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PLANS to close the coastguard station at Fife Ness have been described as “a reorganisation too far” by Sir Menzies Campbell.

The North East Fife MP’s comments follow an announcement by the Department of Transport that they will be conducting a consultation on proposals that would see the station near Crail close and leave Aberdeen as the only 24 hour emergency service in Scotland.

The number of coastguard stationed at centres around the UK would be almost halved to 248 with the establishment of two nationally networked maritime operations centres that would be supported by six sub-centres.

But Liberal Democrat Sir Menzies has criticised the scheme that would see the station at Fife Ness close.

In a joint statement, Sir Menzies and MSP Iain Smith said: “This is a proposed reorganisation too far.

“Fife Ness performs a vital function in relation to safety, of fishing vessels operating out of Pittenweem and other harbours, of the remarkable increase in leisure sailing in the Forth - much of which is centred on Anstruther - of the general monitoring of all river traffic on the Forth and would be essential if any ship-to-ship oil transfers were ever to take place.


“Local knowledge in supporting the excellent lifeboat from Anstruther would also be lost.

“We shall be making detailed representations during the 14-week consultation period and encourage Fife Council, the Fisherman’s Mutual Association of Pittenweem, the RNLI, recreational sailors and everyone else with an interest in maritime safety to do the same.”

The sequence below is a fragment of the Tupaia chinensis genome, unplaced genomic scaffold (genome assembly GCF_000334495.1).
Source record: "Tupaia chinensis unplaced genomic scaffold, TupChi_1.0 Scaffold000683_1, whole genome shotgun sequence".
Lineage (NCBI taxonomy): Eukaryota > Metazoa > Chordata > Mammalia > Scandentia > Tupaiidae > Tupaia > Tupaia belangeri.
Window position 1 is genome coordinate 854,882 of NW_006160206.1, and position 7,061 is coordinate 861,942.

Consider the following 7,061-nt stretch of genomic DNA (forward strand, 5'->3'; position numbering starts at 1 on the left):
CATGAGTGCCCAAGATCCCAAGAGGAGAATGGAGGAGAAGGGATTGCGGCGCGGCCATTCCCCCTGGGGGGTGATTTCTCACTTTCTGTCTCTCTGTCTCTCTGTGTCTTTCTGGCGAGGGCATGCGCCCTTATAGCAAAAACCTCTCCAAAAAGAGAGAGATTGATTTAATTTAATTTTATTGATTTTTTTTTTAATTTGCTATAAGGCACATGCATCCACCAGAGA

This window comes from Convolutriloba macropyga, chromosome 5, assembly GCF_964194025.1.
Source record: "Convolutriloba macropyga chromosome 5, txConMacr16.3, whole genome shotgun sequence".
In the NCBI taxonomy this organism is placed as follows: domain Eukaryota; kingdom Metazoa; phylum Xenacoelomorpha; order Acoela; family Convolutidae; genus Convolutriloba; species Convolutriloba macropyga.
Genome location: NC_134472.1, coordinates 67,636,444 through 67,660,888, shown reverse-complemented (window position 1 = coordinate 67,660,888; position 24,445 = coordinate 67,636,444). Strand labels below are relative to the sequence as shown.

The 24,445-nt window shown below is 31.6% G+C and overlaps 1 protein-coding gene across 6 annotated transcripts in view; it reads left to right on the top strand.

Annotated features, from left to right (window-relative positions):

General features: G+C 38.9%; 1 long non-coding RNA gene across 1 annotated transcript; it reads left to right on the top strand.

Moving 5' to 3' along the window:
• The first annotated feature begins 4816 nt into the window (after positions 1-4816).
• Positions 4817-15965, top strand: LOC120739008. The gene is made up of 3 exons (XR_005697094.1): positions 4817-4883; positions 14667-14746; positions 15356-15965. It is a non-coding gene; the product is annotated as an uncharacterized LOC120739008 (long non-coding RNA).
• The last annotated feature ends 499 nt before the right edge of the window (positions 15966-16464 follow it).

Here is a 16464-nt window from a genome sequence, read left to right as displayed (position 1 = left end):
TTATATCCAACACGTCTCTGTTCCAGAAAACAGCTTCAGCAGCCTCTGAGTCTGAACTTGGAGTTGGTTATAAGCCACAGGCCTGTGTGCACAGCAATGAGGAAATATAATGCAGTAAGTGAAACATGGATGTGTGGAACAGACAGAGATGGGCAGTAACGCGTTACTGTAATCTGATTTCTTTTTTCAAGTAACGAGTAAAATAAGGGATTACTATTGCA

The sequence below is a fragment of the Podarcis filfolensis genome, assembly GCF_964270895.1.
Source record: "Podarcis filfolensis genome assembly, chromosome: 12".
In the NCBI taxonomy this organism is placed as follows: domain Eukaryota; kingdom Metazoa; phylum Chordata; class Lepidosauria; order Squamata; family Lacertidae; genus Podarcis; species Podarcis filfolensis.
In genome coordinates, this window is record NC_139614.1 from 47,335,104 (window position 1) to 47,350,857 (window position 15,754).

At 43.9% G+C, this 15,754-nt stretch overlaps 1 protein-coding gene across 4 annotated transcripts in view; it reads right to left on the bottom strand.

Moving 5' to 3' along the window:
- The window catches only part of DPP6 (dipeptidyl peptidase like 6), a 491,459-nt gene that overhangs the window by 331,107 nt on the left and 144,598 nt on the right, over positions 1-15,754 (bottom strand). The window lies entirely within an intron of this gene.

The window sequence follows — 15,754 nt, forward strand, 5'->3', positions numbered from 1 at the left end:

Miles Briggs, Conservative MSP candidate for North East Fife, has written to Secretary of State for Scotland, Michael Moore, asking him to make the case for retaining the station at Fife Ness.

“The Forth Coastguard station currently plays a vital role in policing our coastline as well as the safety of fishing vessels operating out of Pittenweem and other harbours,” said Mr Briggs.

“It is also clear that Fife Ness will play an important role in managing increased shipping with the development of Firth of Forth offshore wind farms.

Announcing the proposals, transport minister Mike Penning said the coastguard needs “urgent modernisation to keep pace with changing demands, changing technologies and our changing economy.”

He claimed the changes would benefit the coastguard, the maritime industry and the public by introducing a fully integrated network that would be far more capable of dealing with a major incident.

The consultation will run until March 24 next year and responses can be submitted at the website